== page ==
Processing

JBS delivers record full-year results

Jon Condon, March 29, 2019

GLOBAL red and white meat processing giant JBS has delivered record results for its 2018 financial year just completed.

Reporting to the market this morning, Brazil-based JBS announced net revenue up 11.3 percent to $181 billion Real (worth about $65b in Australian dollars), the highest revenue ever recorded by the company.

JBS operates more than 400 production units and sales offices in 15 countries across north and south America, the Asia-Pacific region and Europe.

Gross profit for 2018 rose 10.8pc to R$26.3 billion (A$9.46b); adjusted pre-tax earnings were R$14.85b (A$5.34b), up 10.7pc on the previous year; and net income reached R$1.606 billion.

Strong results were seen right across the board in the company’s global divisions, including USA beef (incorporating Australia and Canada), South American beef, US pork, US chicken, and value-added foods (Seara).

Within the company’s USA Beef division (including Australia and Canada) net revenue of R$78.6 billion was posted in 2018, an increase of 13.7pc year-on-year. Pre-tax earnings reached R$6.3 billion, 53.6pc higher than 2017 – all record highs.

JBS USA Beef net revenue was US$21.5 billion in 2018, a 0.8pc decrease on the previous year. Net revenue reduction was driven in part by the sale of the company’s Five Rivers lotfeeding operations in the US, in March last year.

“In North America, notably in the US, the fundamentals of the beef industry continue to be solid and favorable to cattle producers and processors, as cattle supply continues to grow and processing capacity remains the same,” global chief executive Gilberto Tomazoni said.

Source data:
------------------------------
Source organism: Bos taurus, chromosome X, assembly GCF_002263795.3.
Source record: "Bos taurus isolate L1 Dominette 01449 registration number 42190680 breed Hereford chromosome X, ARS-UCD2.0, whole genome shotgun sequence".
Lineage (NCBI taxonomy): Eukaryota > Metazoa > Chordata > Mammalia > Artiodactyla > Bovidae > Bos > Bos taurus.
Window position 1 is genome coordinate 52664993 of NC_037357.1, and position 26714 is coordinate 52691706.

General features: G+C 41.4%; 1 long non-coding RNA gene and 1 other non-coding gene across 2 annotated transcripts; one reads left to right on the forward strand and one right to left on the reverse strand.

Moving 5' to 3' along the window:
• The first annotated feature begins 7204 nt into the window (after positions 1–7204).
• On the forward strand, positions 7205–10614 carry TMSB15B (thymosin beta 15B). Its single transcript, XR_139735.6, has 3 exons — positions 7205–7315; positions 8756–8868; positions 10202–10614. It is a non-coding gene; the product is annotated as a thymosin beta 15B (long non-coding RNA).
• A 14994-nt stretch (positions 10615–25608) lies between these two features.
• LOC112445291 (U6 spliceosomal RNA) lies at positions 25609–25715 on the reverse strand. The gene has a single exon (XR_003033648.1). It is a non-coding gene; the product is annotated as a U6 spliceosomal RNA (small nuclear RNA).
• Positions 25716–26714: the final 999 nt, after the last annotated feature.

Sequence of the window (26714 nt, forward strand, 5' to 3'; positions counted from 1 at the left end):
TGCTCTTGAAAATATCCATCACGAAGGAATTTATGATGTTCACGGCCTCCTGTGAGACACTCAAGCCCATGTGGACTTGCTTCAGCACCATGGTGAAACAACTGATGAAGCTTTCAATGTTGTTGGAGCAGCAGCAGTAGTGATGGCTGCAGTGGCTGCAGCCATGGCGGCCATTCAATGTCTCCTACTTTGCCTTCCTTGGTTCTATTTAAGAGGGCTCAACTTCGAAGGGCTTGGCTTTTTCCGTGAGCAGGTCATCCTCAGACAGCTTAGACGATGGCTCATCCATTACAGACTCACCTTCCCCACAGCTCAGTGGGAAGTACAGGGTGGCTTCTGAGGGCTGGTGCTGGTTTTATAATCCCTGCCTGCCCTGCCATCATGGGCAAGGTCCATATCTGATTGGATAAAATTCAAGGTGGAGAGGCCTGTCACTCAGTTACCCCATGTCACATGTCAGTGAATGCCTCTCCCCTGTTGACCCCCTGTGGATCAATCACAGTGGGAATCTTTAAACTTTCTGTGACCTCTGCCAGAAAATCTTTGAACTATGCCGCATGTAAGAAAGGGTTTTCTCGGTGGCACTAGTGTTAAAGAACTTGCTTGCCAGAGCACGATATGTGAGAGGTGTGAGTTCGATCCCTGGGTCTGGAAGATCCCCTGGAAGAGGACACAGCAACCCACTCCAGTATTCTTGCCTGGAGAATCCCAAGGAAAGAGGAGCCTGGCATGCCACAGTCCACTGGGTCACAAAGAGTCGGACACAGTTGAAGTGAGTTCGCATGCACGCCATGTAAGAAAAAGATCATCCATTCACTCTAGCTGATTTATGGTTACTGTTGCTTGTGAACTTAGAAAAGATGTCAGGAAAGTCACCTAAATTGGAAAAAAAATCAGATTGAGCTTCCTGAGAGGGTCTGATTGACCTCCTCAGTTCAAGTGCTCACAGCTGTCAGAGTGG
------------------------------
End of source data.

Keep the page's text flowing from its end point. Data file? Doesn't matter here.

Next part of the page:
“The strong US economy, coupled with the low unemployment rate, are promoting beef consumption and growing demand, resulting in higher margins for the US beef industry,” he said.

Exports within the division exceeded volumes reported in 2017, creating a new record volume sale for the countries involved.

“JBS USA Beef leveraged its global sales offices to increase its market share in exports and elevate profitability with a better sales product mix to its main markets,” Mr Tomazoni said.

JBS Australia also improved performance compared to the prior year as cattle supply increased and exports to China and other Asian countries grew, he said.

Primo Foods, the company’s packaged food business in Australia and New Zealand, continued to lead the market, driving consumer behavior through innovation and promoting strong results consistent with the company’s expectations.

A graph showing a breakdown of destinations for JBS’s exports (all proteins, not just beef) showed a significant rise in trade into Greater China (including Hong Kong), rising from 20.9pc of all exports in 2017 to 24.1pc last year. Japan remained consistent at 12.7c, while the US increased from 9pc to 9.6pc as an export destination.

In other JBS divisions:

  • JBS Brazil net revenue was R$27.6b, an increase of 17.1pc over 2017
  • JBS USA Pork net revenue was R$20.8b, an increase of 4.8pc over 2017
  • The company’s Pilgrim’s Pride chicken division posted net revenue of R$39.9b, an increase of 16.2pc year on year
  • The Seara value-added business had a 1.1pc jump in net revenue to R$17.67b.

As this map graphic shows, 51pc of JBS’s global business (as a percentage of total revenue) is now conducted in the US, with Asia growing to 15pc, and Brazil, 13pc. Australia and Mexico each account for 4pc of total revenue, and Canada 3pc.

 

 

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